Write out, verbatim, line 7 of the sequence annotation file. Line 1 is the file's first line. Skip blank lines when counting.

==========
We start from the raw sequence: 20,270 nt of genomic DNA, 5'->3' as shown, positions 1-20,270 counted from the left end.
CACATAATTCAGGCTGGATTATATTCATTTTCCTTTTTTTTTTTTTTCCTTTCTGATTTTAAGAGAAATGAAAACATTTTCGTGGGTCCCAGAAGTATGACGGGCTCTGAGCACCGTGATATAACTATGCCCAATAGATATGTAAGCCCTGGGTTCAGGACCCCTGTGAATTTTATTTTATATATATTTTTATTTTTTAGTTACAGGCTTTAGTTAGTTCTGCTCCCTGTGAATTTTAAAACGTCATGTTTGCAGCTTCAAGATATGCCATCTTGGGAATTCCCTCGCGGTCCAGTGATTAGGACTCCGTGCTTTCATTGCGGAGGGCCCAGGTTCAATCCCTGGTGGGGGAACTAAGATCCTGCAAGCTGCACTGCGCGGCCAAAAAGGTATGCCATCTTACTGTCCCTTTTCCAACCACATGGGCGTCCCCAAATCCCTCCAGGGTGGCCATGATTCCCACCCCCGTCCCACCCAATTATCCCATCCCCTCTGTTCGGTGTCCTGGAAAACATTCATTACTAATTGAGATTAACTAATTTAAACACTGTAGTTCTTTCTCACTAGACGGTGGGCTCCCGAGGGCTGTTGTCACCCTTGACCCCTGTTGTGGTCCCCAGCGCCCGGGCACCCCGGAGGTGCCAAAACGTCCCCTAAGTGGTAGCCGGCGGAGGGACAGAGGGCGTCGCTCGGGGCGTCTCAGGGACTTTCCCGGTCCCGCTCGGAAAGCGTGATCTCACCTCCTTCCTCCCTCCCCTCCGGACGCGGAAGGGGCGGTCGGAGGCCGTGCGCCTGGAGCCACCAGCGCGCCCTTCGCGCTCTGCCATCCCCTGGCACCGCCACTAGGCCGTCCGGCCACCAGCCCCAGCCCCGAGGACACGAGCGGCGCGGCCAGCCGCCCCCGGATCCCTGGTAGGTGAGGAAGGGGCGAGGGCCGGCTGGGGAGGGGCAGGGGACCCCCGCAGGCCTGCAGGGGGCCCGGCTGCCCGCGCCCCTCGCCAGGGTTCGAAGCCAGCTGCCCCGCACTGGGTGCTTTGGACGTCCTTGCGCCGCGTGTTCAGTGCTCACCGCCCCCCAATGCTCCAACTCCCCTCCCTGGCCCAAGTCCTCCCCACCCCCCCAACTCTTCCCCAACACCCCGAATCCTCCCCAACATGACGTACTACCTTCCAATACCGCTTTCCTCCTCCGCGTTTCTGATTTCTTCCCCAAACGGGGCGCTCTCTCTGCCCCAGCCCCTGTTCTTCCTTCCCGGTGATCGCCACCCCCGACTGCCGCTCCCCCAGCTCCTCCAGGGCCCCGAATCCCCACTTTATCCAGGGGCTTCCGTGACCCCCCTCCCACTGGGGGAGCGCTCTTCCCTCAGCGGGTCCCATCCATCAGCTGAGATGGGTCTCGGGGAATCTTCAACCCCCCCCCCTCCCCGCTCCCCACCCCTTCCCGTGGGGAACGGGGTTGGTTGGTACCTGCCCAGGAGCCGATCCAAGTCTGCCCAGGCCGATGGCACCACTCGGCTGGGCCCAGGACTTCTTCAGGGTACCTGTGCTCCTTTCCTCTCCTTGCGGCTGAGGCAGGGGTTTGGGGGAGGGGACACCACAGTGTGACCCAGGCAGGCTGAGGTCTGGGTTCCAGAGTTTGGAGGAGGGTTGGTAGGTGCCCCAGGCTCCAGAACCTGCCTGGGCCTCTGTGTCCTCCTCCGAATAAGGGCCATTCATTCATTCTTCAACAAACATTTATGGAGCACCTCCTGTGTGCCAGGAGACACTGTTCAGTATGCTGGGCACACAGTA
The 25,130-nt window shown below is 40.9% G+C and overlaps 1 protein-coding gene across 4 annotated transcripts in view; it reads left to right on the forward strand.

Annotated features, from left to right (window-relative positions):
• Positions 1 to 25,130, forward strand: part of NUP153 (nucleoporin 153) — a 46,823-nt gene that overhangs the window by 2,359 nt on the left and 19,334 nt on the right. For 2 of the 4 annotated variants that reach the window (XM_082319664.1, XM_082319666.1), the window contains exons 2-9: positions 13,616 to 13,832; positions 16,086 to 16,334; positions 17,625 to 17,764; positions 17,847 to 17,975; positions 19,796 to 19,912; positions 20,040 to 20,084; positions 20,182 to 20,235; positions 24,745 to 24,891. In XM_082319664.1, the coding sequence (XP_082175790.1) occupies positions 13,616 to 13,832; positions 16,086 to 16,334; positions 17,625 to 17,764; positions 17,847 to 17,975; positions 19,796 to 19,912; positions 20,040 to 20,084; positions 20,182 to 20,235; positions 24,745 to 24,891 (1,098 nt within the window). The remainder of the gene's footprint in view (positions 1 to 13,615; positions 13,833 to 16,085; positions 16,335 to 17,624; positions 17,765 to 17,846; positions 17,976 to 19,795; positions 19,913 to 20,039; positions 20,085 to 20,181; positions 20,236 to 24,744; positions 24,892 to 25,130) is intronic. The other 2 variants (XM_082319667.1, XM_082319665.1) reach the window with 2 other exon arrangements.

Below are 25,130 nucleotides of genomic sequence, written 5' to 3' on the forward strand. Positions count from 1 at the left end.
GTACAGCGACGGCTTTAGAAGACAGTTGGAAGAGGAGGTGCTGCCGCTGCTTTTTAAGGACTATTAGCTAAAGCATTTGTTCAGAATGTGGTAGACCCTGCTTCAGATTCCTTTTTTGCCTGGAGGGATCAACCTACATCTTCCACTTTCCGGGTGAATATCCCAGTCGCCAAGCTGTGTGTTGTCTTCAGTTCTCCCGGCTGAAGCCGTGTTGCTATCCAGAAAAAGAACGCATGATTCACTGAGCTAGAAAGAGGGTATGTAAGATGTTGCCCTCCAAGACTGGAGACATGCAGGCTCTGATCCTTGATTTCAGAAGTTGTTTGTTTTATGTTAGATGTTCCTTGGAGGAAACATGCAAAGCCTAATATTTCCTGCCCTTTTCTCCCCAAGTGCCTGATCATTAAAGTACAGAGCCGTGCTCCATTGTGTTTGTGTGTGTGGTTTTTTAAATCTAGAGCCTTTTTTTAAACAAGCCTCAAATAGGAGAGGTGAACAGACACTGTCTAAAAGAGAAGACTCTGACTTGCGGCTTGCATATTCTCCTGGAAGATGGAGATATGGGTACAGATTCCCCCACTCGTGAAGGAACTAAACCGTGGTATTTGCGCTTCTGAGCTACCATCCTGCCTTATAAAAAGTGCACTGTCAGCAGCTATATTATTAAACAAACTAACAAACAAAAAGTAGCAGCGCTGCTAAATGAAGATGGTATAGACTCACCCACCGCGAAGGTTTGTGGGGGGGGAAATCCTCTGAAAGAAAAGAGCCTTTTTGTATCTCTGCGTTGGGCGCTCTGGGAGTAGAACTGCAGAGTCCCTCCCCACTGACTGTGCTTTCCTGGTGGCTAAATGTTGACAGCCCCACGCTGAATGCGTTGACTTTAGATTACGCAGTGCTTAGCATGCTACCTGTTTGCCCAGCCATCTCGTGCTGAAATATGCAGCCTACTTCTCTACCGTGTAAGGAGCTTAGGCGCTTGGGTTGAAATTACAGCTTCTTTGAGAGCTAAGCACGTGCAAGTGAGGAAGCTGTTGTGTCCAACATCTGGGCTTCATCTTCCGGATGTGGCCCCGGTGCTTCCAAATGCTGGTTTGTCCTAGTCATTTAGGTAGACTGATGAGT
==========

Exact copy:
GTACAGCGACGGCTTTAGAAGACAGTTGGAAGAGGAGGTGCTGCCGCTGCTTTTTAAGGACTATTAGCTAAAGCATTTGTTCAGAATGTGGTAGACCCTGCTTCAGATTCCTTTTTTGCCTGGAGGGATCAACCTACATCTTCCACTTTCCGGGTGAATATCCCAGTCGCCAAGCTGTGTGTTGTCTTCAGTTCTCCCGGCTGAAGCCGTGTTGCTATCCAGAAAAAGAACGCATGATTCACTGAGCTAGAAAGAGGGTATGTAAGATGTTGCCCTCCAAGACTGGAGACATGCAGGCTCTGATCCTTGATTTCAGAAGTTGTTTGTTTTATGTTAGATGTTCCTTGGAGGAAACATGCAAAGCCTAATATTTCCTGCCCTTTTCTCCCCAAGTGCCTGATCATTAAAGTACAGAGCCGTGCTCCATTGTGTTTGTGTGTGTGGTTTTTTAAATCTAGAGCCTTTTTTTAAACAAGCCTCAAATAGGAGAGGTGAACAGACACTGTCTAAAAGAGAAGACTCTGACTTGCGGCTTGCATATTCTCCTGGAAGATGGAGATATGGGTACAGATTCCCCCACTCGTGAAGGAACTAAACCGTGGTATTTGCGCTTCTGAGCTACCATCCTGCCTTATAAAAAGTGCACTGTCAGCAGCTATATTATTAAACAAACTAACAAACAAAAAGTAGCAGCGCTGCTAAATGAAGATGGTATAGACTCACCCACCGCGAAGGTTTGTGGGGGGGGAAATCCTCTGAAAGAAAAGAGCCTTTTTGTATCTCTGCGTTGGGCGCTCTGGGAGTAGAACTGCAGAGTCCCTCCCCACTGACTGTGCTTTCCTGGTGGCTAAATGTTGACAGCCCCACGCTGAATGCGTTGACTTTAGATTACGCAGTGCTTAGCATGCTACCTGTTTGCCCAGCCATCTCGTGCTGAAATATGCAGCCTACTTCTCTACCGTGTAAGGAGCTTAGGCGCTTGGGTTGAAATTACAGCTTCTTTGAGAGCTAAGCACGTGCAAGTGAGGAAGCTGTTGTGTCCAACATCTGGGCTTCATCTTCCGGATGTGGCCCCGGTGCTTCCAAATGCTGGTTTGTCCTAGTCATTTAGGTAGACTGATGAGT